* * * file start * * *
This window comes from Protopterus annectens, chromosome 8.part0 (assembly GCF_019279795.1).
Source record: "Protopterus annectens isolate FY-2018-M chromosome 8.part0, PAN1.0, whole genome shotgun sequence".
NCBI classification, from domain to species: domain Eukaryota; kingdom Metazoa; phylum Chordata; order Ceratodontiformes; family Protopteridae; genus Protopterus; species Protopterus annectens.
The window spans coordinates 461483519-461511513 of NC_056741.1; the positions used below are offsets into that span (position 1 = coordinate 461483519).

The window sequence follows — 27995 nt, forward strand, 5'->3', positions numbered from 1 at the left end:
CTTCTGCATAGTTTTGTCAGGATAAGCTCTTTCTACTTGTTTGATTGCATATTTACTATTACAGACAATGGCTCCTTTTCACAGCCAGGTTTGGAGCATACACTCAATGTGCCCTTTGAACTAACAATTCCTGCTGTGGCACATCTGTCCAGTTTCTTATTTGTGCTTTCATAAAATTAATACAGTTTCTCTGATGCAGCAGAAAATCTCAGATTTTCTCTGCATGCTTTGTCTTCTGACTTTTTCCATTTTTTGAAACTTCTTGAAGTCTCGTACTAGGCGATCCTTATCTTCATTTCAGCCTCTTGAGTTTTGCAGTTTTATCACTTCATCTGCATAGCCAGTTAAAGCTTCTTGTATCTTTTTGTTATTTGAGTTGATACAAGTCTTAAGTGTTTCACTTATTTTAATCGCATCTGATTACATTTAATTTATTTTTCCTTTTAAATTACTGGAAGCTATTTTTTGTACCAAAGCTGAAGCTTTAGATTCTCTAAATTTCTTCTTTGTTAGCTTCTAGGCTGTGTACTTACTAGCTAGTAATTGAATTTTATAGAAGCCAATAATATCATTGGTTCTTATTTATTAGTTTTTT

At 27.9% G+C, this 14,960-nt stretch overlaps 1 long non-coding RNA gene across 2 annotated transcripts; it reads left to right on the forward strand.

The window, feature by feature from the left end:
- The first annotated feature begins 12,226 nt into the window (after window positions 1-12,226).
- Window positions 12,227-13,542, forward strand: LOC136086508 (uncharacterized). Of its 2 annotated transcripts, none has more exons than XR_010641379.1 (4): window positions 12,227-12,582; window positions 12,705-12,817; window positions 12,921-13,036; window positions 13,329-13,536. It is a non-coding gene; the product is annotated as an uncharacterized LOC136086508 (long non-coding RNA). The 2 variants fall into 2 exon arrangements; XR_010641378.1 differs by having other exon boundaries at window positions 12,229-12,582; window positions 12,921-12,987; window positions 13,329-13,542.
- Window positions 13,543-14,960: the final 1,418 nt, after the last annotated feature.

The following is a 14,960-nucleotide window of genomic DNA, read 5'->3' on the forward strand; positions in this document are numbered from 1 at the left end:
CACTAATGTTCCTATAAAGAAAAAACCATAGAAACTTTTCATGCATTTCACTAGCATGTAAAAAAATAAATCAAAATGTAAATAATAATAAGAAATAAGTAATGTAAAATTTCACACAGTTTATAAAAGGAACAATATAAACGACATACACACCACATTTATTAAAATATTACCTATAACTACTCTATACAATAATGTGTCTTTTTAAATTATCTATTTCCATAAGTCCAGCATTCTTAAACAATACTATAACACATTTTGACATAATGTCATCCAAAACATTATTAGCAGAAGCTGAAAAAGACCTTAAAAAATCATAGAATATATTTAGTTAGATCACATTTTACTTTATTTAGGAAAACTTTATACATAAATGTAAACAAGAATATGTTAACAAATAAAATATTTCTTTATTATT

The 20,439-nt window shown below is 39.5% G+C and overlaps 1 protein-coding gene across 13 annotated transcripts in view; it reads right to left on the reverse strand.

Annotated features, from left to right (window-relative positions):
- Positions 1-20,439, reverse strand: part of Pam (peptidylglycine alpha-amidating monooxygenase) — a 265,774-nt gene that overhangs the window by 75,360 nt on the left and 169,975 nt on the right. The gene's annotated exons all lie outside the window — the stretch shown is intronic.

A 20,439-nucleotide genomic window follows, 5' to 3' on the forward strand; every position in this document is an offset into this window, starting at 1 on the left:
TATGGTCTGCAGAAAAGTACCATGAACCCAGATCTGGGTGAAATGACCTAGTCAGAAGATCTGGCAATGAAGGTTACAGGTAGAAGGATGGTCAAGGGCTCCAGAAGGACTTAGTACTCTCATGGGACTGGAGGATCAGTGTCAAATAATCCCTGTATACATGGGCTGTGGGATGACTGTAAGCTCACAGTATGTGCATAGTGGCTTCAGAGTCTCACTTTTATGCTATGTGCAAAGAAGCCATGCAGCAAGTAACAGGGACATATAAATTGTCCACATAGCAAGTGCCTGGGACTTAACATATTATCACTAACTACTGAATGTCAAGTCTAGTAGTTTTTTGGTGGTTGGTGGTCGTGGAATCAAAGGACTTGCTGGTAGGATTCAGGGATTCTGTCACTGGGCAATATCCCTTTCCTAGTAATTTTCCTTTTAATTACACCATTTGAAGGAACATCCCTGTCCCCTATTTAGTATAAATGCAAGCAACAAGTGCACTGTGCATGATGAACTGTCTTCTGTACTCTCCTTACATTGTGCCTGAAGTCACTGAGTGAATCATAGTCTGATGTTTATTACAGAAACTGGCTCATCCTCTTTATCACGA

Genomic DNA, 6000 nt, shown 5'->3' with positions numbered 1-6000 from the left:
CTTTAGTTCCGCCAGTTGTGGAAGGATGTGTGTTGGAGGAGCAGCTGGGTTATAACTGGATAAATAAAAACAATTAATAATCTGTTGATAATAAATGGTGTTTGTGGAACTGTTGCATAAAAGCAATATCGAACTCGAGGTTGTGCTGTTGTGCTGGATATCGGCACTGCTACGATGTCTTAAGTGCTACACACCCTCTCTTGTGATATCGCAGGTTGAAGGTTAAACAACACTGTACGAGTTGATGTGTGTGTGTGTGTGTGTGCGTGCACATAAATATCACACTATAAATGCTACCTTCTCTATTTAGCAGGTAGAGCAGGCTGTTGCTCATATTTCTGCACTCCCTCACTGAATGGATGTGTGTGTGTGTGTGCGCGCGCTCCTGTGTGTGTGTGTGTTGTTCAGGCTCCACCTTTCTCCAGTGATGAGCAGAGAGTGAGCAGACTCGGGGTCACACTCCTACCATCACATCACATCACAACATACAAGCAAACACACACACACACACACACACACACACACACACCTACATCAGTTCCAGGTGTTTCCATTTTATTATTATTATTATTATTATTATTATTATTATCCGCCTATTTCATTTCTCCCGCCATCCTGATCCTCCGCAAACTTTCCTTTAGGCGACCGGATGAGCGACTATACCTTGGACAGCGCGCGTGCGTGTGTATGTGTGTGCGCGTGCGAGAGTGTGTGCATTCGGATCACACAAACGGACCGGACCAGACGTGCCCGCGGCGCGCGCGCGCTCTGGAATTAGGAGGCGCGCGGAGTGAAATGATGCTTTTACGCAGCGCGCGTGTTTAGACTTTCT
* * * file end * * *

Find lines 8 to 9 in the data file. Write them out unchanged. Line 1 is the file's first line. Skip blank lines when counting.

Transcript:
The window, feature by feature from the left end:
- The first annotated feature begins 12,226 nt into the window (after window positions 1-12,226).